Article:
It was a real pleasure to speak about jazz and the pursuit of pleasure at Two Temple Place last night. A wonderful audience in a perfect setting, surrounded by vivid and evocative relics of the Jazz Age. Thanks to everybody who came along, and everybody who helped make it possible.
Britain at large wasn’t ready for the arrival of jazz in 1918, but the music took hold in a cluster of West End sites – some exclusive, some underground, and all dedicated to the pursuit of pleasure. I’ll be talking about where jazz took hold as part of Two Temple Place’s Rhythm and Reaction: The Age of Jazz in Britain exhibition programme: Monday 26 March, 1830-1930.
To my surprise and delight, I came out of an antiques market yesterday with a copy of Play Pictorial magazine that had been waiting who knows how many years for me to happen upon it. The featured play is Freedom of the Seas, in which Billie Carleton appeared the night before her death in November 1918 from what the ensuing inquest ruled to be a cocaine overdose. She was the female lead, but the cast’s other actress had the livelier part.
Carleton played an old-fashioned kind of young woman – as she seems to have done in her life offstage. ‘I fancied somehow that a woman could only find happiness with the love of a strong man who dominated her,’ her character says, and eventually does.
The other woman on the stage presents a much more modern image of womanhood – dressed for action in oilskins, trained as a wireless operator and serving, it turns out, as a Secret Service agent. She was played by Marion Lorne (who was married to the play’s author Walter Hackett).
Lorne achieved her greatest fame much later in her career with a character who also possessed special and secret abilities – Aunt Clara in the 1960s TV series Bewitched. But although the show was subversive in its own fluffy way, Clara’s enchanting niece Samantha being the real power in her suburban dream-home marriage, empowerment wasn’t extended to the older woman. As far as the scriptwriters were concerned, old meant confused, and that was comedy in those days.
On the other hand, Lorne’s career trajectory defied the obstacles that the entertainment industry puts in older women’s way. It started before the first world war and peaked more than twenty years after the second.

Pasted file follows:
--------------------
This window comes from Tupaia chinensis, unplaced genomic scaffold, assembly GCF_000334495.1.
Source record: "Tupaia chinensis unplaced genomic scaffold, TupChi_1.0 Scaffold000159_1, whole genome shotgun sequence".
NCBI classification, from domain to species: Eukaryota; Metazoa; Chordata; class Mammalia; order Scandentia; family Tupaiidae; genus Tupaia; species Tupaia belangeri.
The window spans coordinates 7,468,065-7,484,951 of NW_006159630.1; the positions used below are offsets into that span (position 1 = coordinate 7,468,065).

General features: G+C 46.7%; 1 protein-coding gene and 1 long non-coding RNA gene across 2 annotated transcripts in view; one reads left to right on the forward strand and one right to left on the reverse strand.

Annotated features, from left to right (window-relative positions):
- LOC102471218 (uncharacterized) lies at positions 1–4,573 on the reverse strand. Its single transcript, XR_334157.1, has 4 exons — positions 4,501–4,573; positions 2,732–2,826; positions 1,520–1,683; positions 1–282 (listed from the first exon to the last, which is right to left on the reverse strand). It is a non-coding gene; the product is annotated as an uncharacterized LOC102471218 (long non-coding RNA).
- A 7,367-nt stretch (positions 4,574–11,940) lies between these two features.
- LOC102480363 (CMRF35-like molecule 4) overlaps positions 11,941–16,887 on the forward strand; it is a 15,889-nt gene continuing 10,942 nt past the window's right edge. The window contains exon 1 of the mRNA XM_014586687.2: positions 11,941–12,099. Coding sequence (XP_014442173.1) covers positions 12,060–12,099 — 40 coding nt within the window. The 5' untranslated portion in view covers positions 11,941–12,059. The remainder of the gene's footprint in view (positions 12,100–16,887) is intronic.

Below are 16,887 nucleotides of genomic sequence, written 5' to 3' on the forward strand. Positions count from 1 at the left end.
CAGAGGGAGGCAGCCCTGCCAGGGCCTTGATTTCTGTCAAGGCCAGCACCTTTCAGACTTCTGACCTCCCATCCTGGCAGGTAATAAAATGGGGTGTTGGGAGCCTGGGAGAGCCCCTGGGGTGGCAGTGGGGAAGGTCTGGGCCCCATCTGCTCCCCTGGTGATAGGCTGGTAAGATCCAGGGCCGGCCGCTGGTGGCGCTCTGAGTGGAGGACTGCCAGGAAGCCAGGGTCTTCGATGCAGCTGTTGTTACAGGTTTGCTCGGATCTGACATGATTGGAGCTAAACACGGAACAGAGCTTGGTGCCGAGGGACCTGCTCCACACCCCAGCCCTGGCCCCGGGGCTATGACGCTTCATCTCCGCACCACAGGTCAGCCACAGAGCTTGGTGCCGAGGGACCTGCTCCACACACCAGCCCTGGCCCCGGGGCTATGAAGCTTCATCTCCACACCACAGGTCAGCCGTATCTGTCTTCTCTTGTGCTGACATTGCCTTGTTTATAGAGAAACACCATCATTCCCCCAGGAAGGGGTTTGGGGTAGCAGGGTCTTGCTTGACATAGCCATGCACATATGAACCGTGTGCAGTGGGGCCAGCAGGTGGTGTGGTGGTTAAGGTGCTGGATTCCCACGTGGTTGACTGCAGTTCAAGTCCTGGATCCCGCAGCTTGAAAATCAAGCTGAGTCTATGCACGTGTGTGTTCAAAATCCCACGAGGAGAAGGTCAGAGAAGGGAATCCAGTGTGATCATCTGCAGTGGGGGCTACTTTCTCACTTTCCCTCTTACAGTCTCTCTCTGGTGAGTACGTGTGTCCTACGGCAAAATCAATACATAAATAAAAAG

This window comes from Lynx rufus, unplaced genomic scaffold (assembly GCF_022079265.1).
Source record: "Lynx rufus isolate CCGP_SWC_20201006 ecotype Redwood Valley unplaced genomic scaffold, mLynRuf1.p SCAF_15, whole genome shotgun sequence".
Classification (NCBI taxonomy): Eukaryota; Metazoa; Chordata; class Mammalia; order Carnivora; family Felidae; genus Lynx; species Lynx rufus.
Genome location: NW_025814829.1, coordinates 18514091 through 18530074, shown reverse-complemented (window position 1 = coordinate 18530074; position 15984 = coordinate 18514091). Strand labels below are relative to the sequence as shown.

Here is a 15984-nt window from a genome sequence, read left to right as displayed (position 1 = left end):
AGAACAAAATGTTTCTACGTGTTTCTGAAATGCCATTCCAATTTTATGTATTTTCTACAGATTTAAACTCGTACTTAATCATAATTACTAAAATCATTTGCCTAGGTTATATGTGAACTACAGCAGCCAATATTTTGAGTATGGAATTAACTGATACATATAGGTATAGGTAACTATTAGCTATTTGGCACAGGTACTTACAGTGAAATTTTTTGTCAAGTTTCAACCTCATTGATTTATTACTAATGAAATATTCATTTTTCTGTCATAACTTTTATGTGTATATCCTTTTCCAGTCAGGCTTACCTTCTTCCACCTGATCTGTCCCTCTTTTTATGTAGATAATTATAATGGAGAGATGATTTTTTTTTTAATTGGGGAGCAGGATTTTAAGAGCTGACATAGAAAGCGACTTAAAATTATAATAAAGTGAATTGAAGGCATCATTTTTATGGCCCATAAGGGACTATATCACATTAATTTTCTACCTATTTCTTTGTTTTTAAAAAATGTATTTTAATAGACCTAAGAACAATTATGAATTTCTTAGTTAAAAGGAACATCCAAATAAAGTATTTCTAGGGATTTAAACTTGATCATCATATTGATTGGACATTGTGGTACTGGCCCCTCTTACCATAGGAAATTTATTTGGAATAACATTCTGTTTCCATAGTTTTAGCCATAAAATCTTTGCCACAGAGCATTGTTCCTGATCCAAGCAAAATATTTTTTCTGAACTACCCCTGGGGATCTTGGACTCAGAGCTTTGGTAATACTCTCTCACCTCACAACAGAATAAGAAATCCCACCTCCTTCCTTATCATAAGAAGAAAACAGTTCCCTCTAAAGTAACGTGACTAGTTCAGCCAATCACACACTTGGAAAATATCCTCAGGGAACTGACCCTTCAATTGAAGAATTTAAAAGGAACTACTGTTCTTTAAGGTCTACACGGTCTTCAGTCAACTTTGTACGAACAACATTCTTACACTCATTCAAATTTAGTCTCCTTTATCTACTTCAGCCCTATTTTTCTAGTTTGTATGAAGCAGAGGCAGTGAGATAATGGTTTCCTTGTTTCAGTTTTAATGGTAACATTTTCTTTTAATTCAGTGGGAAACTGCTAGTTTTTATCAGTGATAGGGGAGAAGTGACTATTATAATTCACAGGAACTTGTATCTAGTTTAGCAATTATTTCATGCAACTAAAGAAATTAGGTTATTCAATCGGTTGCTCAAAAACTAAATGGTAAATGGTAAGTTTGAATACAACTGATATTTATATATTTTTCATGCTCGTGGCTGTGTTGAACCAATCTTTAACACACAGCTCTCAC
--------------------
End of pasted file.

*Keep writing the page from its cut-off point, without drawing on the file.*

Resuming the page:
A hundred years ago this month, there were no illegal drugs in Britain. A hundred years ago next month, the unauthorised possession of cocaine was made an offence under wartime emergency regulations. This was the beginning of the prohibition regime under which drugs have been controlled ever since.
The ban came after a florid panic, centred on the West End of London, about the use of cocaine by prostitutes and soldiers. To mark the centenary, I’m tweeting on-this-day headlines and quotes.
The first is today’s story from the London Evening News: ‘Practically unknown a few years ago, cocaine-taking has spread like wildfire in all classes of the community.’
Honoured and grateful to presenter-about-town Matthew Sweet and impresario-producer Phil Tinline for the opportunity to make my debut as a variety turn at the BBC’s Maida Vale studios last night. Matthew compered his Palace of Great War Varieties, a freewheeling tour through the popular culture of the First World War, with his usual aplomb and a stock of jokes a hundred years old. It’ll be broadcast as Radio 3’s Sunday Feature on December 28 from 6.45 to 7.30pm.
I learned a huge amount from fellow contributors Fern Riddell, Helen Brooks, Ian Christie and Neil Brand about music hall, theatre of different stripes and cinema … and was quite carried away by their enthusiasm, a tremendous demonstration of how the period can still speak to us and fire our imaginations.
And what did I bring to the show? Clubs, drugs and a brief tour of the West End finishing at the scene of London’s first cocaine bust, outside what is now the Ivy. Matthew and I took in Ciro’s nightclub, or rather the National Portrait Gallery archive which now occupies the building, and gazed at photos of its former splendour while standing on what was once the dance floor – boards trodden later in the club’s history by Audrey Hepburn, who danced and sang there in 1950.
Patti Smith turned her show at the Cadogan Hall in London into a William Burroughs celebration on the 100th anniversary of his birth. As she reminisced about loitering in the Chelsea Hotel lobby in order to pounce on him when he left the bar next door (‘My dear, I’m homosexual,’ he had to explain) it struck me that she’s just three degrees of separation from Reggie de Veulle, the louche anti-hero of Dope Girls.
It goes like this: In London during the First World War Reggie knew (and maybe bought cocaine from) the mysterious Don Kimfull, who I believe was ‘Joseph Dean’, the legendary proprietor of Dean’s Bar in Tangier, who met (and took a dislike to) William Burroughs, who became friends with Patti Smith in New York.
Oh, and she did ‘Birdland’ like it had just come to her, in a vision.
I rather like the idea that as it heads into its third decade, Dope Girls has taken a form that the people it’s about wouldn’t recognise. But if you’d like a traditional paper copy, just order it online – here, for example – and the system will run one off for you.